'Think Outside' the Class

By McCoy, Lydia X | News Sentinel, May 31, 2015 | Go to article overview

'Think Outside' the Class


McCoy, Lydia X, News Sentinel


For some Knox County fourth-graders, the Smokies Health and Safety Day was one of several field trips they took this school year.

For others, it may have been the only one.

The annual trip focused on education supporting health decisions and drug-free lifestyles. Students got to enjoy a baseball game, which brought together about 5,500 kids from 41 elementary schools.

"A lot of kids at our school don't get to experience things like this," said Felicia Fowler, a fourth-grade teacher at West Haven Elementary, while some of her students participated in a game on the field.

"So I think it's a really good experience for them to just be out in the crowds and seeing these things."

Fowler said the trip was only the second her students had been on this school year. The other was a trip to the Knoxville Symphony Orchestra.

"Our kids definitely don't experience things like that," she said. "It was a lot of fun, and they like the fact that they got to dress up a little bit to go. They really enjoyed it."

Fowler said her hope is that the field trips her students went on this year gave them a "sense of community and the things they can do to enrich their lives beyond school. It makes them think outside of the bubble."

OVERALL REQUESTS

According to a News Sentinel analysis, the overall number of field trips requested by teachers -- whether it's for a sports event, competition or tied to a lesson in the classroom -- slightly increased from 2012 to 2015.

But from the 2013-14 school year to the 2014-15 school year, the overall number of trips requested decreased.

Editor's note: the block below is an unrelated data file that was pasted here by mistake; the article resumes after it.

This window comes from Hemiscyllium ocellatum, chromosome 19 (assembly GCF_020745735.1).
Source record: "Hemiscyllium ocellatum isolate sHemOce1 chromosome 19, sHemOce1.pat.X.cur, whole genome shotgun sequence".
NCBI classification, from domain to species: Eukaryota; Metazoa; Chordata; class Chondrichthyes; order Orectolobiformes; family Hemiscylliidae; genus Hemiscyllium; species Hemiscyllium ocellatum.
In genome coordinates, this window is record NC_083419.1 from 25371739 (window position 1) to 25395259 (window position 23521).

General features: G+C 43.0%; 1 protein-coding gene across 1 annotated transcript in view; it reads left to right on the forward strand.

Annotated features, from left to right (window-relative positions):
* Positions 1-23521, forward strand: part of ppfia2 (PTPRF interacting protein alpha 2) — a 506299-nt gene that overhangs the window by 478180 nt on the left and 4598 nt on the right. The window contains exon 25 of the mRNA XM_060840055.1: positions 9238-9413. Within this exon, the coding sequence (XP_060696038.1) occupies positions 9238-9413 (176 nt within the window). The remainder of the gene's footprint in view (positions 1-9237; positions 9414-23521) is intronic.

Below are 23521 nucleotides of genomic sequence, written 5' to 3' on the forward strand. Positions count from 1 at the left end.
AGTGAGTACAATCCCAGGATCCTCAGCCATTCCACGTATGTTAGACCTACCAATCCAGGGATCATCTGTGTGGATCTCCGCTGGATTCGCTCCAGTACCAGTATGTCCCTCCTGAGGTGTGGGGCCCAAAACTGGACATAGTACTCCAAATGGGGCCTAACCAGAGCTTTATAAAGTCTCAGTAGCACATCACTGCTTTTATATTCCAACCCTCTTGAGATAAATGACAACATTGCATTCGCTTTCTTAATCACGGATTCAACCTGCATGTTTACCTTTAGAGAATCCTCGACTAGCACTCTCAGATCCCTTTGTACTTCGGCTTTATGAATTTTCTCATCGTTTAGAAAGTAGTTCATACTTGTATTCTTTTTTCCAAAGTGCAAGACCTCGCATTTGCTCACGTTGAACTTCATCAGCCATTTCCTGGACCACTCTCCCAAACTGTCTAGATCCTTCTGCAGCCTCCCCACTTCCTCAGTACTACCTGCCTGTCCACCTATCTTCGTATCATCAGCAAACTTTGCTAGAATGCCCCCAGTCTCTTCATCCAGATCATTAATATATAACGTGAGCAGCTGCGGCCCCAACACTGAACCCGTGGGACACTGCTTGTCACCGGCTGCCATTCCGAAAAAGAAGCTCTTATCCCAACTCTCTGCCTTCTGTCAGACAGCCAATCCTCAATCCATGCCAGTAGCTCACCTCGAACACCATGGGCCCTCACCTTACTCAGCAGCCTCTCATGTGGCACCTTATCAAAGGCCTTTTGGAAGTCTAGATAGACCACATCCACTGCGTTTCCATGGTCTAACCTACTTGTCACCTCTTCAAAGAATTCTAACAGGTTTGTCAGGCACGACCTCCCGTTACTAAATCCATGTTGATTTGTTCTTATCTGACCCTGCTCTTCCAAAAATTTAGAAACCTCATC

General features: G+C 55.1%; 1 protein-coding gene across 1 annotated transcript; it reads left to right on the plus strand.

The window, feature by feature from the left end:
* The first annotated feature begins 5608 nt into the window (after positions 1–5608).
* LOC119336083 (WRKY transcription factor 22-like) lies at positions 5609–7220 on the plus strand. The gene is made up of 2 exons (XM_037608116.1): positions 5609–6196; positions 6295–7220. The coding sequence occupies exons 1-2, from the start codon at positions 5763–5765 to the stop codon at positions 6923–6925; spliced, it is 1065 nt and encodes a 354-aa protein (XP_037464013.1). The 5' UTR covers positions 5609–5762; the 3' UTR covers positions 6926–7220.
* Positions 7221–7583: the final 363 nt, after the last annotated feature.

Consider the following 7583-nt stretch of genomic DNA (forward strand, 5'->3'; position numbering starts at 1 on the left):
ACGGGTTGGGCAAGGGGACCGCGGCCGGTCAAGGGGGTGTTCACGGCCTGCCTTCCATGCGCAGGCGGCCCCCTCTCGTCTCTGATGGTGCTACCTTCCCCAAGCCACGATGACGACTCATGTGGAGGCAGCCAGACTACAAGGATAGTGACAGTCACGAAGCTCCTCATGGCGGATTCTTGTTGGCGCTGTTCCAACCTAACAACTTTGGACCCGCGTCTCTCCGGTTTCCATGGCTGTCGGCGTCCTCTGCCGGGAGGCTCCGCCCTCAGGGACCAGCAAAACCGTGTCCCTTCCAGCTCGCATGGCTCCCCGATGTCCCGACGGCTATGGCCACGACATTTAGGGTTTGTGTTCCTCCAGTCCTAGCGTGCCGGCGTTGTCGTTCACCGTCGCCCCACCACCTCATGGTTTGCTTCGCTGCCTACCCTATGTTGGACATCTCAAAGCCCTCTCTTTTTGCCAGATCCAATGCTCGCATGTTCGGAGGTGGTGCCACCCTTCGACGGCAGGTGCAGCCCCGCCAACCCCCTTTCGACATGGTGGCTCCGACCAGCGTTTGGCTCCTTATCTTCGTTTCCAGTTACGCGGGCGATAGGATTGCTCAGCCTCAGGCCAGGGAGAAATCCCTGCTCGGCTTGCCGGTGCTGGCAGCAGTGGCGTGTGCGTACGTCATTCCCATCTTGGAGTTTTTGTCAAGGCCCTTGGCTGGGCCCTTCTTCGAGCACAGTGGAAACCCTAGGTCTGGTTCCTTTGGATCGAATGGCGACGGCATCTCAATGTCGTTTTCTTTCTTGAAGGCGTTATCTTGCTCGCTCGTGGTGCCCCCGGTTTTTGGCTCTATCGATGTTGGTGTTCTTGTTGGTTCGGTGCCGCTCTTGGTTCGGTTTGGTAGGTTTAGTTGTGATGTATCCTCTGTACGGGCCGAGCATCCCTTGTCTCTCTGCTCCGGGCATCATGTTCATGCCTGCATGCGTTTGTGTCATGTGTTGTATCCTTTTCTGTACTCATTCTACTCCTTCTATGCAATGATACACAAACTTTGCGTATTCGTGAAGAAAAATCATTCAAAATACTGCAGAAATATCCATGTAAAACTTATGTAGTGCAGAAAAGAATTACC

A review of the school system's database of field trip requests for the past four years found that while high schools are taking the most collective trips out of school buildings, elementary schools are taking the most specifically focused on educational standards.

See field trips, 5B

The analysis divided the trips into six categories: sports, competitions, performances, educational, reward and other.

For the 2014-15 school year, a collective of 1,549 trips were requested, a slight decrease from the previous school year when there were 1,718 requests.

Schools with the overall highest number of trips for the 2014-15 school year were Farragut and Bearden high schools and Hardin Valley Academy.

Farragut had 116 field trips requested, with nearly 75 percent a sporting trip or a competition.

At the elementary level, Beaumont Magnet Academy had the highest number of requests at 51, with all but four tied to an educational lesson. The school is unique, however, as it is also the only elementary school that has incorporated field trips into its curriculum.

Following Beaumont is Brickey-McCloud, A.L. Lotts and Cedar Bluff elementary schools, which all saw a majority of their trips tied to a lesson in the classroom.

'ALL HAVE THAT LATITUDE'

There is no mandate on the number of field trips a school or class must take, but teachers are encouraged to take their classes on field trips in the fall and another in the spring, said Susan Turner, the school system's executive director of elementary education.

Turner said the district wants the trips to be "meaningful."

According to the newspaper's analysis, students are taking a range of trips from visits to the Ijams Nature Center and the Knoxville Zoo to the University of Tennessee to sit in on lectures. Several schools have traveled out of the state with visits to the Biltmore Estate in Asheville, N.C., and the Aquariums in Chattanooga and Atlanta.

All those trips, officials said, come from the creativity of teachers.

Clifford Davis, the school system's executive director of secondary education, said the classroom teacher and principal choose which activities they want for the students.

"You're drilling to a teacher and his or her style or preferences in terms of the way they want to expose their kids to hands-on type activities or exposure. …

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